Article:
Improving Entity Framework performance

This post gives some tips on how to improve the performance of your applications running Entity Framework (EF6 era), and access to SQL generally.

EF has been the primary ORM I’ve worked with since 2011 (up to the date of this post - who knows what the future holds). Over the last year I’ve needed to optimize a very data access intensive project (synchronising complex data from one system to another during peak periods) that used EF. I profiled, measured, tested, and then did it all again… Based on this experience and other research, here are some thoughts on getting the best from EF.

Speed of Light image

Credit: Speed of Light

Keep context open only for as long as necessary

Long running contexts are a performance killer. EF already caches anything that can be reused when it starts up the first time. There is nothing you are saving here except a few lines of code, and it’s not worth it - you can find yourself with slow performance, memory and locking problems!

Also watch for code that runs while your context is open but is not needed by any queries. Let’s not keep that transaction running for any longer than it needs to be…

List<Entity> entities;
List<Widget> widgets;

// Baseline
using (var context = new EFContext()) {
    entities = context.Entities.Where(x => x.Name == "Example").ToList();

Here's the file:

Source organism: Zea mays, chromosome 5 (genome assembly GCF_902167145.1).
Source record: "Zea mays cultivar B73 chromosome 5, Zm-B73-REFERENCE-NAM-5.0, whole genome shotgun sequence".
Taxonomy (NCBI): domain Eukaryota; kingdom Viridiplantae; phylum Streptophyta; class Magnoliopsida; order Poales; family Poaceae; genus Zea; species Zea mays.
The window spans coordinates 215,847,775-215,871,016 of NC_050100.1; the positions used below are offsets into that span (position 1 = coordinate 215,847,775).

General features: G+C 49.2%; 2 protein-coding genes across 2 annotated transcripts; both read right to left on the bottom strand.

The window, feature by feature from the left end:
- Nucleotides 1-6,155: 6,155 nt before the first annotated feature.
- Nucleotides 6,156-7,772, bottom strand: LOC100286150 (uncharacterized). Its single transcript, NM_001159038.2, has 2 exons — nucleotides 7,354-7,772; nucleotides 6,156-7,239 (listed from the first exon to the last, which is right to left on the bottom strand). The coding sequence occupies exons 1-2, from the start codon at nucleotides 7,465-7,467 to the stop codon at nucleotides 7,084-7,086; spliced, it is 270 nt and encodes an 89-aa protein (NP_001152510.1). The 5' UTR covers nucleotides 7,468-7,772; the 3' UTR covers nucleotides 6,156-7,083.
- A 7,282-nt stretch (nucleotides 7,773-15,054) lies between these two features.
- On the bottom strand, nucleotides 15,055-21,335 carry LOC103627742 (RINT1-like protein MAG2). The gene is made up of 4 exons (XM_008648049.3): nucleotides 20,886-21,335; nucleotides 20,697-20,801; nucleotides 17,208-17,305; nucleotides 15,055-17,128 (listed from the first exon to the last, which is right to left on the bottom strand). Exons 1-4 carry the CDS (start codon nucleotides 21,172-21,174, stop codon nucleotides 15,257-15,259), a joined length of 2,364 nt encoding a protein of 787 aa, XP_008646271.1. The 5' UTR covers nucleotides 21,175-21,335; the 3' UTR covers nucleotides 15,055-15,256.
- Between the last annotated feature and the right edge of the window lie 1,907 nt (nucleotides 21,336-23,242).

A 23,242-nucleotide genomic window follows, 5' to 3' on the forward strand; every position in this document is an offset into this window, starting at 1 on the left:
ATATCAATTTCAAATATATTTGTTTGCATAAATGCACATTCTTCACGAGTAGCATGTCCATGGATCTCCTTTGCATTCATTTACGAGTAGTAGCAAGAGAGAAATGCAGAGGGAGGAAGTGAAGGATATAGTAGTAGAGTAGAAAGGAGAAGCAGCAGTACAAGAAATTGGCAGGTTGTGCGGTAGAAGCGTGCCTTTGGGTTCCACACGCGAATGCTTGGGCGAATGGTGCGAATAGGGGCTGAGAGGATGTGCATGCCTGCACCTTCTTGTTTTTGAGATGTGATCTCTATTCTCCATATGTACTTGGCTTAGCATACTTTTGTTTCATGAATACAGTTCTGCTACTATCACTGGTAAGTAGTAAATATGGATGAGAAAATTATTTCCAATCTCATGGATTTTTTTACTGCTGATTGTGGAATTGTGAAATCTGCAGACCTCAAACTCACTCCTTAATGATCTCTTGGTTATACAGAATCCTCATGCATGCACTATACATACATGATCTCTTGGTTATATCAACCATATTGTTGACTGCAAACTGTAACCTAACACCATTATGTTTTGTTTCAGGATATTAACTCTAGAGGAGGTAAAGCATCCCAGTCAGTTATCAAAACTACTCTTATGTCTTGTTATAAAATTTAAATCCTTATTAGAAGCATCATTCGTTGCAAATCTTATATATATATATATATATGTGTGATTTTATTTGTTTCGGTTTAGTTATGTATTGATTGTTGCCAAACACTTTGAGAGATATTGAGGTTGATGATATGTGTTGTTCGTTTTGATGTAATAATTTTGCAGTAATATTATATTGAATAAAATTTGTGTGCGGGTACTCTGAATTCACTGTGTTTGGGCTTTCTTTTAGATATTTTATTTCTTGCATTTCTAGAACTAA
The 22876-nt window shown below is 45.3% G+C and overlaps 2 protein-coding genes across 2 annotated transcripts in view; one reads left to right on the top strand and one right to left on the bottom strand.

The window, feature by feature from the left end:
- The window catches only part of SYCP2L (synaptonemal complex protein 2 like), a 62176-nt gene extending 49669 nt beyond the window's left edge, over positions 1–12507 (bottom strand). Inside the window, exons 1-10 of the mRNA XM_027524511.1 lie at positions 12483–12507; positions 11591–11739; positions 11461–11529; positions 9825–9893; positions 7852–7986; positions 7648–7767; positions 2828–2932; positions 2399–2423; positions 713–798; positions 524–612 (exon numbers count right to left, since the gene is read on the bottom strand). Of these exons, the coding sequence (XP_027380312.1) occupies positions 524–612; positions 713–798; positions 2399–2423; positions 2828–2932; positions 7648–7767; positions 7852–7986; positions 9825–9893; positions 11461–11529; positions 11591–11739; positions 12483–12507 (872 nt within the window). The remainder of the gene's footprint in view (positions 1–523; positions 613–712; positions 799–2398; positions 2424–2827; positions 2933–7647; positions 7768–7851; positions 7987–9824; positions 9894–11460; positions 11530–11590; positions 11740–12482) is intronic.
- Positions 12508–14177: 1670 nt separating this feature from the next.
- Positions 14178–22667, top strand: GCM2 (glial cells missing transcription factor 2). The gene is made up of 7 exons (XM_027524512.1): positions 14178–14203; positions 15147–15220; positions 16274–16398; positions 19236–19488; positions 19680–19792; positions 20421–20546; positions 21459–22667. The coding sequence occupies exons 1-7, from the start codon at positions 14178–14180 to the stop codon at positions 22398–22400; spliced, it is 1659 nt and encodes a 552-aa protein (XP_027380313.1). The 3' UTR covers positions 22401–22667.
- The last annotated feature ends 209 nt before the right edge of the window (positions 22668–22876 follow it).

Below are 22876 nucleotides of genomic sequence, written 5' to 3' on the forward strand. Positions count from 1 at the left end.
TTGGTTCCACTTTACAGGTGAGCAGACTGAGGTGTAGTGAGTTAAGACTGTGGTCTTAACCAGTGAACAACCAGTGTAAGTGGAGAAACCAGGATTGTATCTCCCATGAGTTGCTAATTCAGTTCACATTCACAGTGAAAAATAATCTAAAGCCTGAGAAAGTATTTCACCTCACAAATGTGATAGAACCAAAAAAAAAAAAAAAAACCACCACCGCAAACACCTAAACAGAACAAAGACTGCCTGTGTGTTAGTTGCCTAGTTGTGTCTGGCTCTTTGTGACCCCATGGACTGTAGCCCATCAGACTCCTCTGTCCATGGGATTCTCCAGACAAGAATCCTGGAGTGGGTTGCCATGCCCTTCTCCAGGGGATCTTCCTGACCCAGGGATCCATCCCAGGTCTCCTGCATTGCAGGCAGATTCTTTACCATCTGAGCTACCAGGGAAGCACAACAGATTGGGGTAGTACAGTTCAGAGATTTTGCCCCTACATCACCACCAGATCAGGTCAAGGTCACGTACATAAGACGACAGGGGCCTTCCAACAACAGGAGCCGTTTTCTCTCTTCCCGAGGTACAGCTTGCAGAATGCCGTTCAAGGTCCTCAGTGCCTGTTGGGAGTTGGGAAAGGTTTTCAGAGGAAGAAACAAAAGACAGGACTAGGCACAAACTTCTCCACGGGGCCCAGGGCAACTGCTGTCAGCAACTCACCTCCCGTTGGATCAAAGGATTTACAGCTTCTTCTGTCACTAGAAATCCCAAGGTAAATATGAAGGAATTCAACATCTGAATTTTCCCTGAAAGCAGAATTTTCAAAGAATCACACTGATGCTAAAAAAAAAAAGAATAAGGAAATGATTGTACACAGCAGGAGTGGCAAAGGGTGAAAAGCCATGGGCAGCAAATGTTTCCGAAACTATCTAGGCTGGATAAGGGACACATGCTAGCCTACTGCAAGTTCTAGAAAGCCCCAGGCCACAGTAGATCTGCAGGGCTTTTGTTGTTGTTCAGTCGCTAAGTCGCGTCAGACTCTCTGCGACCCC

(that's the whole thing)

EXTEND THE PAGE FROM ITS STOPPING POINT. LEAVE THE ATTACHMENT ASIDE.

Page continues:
// ... some long running operation to do with entities
    widgets = context.Widgets.Where(x => entityIds.Contains(x.EntityId)).ToList();

// Better performance
using (var context = new EFContext())
    entities = context.Entities.Where(x => x.Name == "Example").ToList();
// ... some long running operation to do with entities
using (var context = new EFContext())
    widgets = context.Widgets.Where(x => entityIds.Contains(x.EntityId)).ToList();

One way to encourage/enforce this is by implementing a “query object” pattern as described by Jimmy Bogard. This has a lot of great advantages - the main one being easier maintenance (via the Single Responsiblity Principle).

// Usage:
// var result = new WidgetByIdQuery(context).Execute(widgetId);

public class WidgetByIdQuery
    public IEFContext Context { get; set; }

    public WidgetByIdQuery(IEFContext context)
        Context = context;

    public Widget Execute(int id, bool activeOnly = true, bool noTracking = false)
        var query = Context.Widgets
            .Where(x => x.Id == id);

        if (activeOnly)
            query = query.Where(x => x.IsActive);

        if (noTracking)
            query = query.AsNoTracking();

        var result = query.FirstOrDefault();

        return result;

Finally, this is hopefully obvious but external resources (like databases) that are no longer needed can leak memory. Let EF know you’re done with it by wrapping your database calls with the using pattern.

List<Entity> entities;
using (var context = new EFContext()) {
    entities = context.Entities.Where(x => x.Name == "Example").ToList();

Optimize read-only queries

Design your data read algorithms to minimise database access. If you need to refer to the same set of data using queries that differ in minor ways, consider loading the entire set into memory first. Then query the set in memory. It may also be useful to cache the data set.